2. The facelift is awful, isn’t it – look at how the ‘lamps miss-align with the grille and the indicators next to them. In addition, the wheelbase looks too short and it also looks under-wheeled.

  5. Is this story reminiscent of all the wasted effort expended in turning the good Mondeo into the much-loved X-Type? How much effort did Rover really save? The Honda Legend was a good enough car and the Rover had to be good enough and different. Was the trouble worth it?

    1. I think that’s a really good challenge. If you look at the later Mk1 Rover 200 (and its facelift), these were very similar to the Honda they were based on, with just changes to the front and rear and the odd detail. These were, in my view, surprisingly successful models, often outperforming the home-grown Maestro and Montego in the UK sales league. The public seemed to understand that a lot of the underlying components, engineering and design were that of Honda and liked the idea of accessing the underlying promise of better reliability with the more tastefully trimmed interiors of the Rovers over the Honda. The fact that they looked a bit awkward, didn’t seem to matter that much.

  6. What I have never fully understood is whether BL (Michael Edwardes, if you want to believe that MDs/ CEOs carry the can for such things) saw the hook-up with Honda as a target for their strategic business and operating model (i.e. they would partner with them on every aspect of the business – and so every model in the range – for the future), or, as more tactical partner whom they would leverage for a period until they got themselves fully solvent and viable in the long term and/ or selectively chose models for co-development? Most evidence seems to point to the former, although the collaboration seemed to become ever-more pervasive as time went by.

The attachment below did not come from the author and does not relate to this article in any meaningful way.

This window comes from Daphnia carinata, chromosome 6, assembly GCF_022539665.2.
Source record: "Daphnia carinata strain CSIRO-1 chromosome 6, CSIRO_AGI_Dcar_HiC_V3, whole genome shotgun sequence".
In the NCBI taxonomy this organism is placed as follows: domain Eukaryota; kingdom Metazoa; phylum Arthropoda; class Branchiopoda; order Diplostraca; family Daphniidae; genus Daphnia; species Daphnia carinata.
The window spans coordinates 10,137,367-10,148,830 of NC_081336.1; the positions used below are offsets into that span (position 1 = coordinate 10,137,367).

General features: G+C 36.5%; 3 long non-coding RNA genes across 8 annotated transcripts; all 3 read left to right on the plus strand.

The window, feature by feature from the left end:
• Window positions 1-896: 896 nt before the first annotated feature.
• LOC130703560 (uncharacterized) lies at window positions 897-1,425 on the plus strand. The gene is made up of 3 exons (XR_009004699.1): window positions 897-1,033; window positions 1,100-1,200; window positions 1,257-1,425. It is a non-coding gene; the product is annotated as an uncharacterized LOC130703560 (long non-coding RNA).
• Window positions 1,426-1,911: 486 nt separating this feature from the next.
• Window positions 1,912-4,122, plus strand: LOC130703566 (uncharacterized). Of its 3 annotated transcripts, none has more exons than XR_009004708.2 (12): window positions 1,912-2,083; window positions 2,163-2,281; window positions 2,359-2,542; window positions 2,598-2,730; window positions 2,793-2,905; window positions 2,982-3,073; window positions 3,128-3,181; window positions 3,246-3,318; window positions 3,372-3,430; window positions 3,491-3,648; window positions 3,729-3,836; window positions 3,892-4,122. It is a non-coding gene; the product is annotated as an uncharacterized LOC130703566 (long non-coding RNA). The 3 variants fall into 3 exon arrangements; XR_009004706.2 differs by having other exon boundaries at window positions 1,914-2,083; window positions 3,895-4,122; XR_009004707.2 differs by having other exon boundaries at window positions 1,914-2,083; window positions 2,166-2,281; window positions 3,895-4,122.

It’s an important point when considering Richard’s excellent thought above about why BL bothered styling its own car in full. BL, or at least factions within it, clearly wanted to retain core capability to be able to design and engineer models for the future, and so did what it could to retain control and mandate to do so. Hence, Sked, Axe, Bertodo, et al were fighting hard to maintain design and engineering input into XX and its successors. There’s a really nice interview with Richard Woolley on AROnline which really brings this to life on the later 600 and 400 series cars. One of the apparent oversights in the due diligence by BMW when it bought Rover Group was about the depth and effectiveness of its ability to design and engineer a whole new model – again, interviews of those involved in the development of the ‘new’ MINI highlight that, time and time again, the Rover team laid claim to undertaking aspects of the development, only to have to go cao in hand to Munich for help.

    Overall, one gets the sense that BL/ Rover ended up in the worst of both worlds – dependent on Honda in reality, but in not strategically recognising it, carrying ineffective and inefficient cost in over-inflated design and engineering to be a profitable and therefore sustainable as it could and should have been. That’s a cold, hard assessment, but probably correct.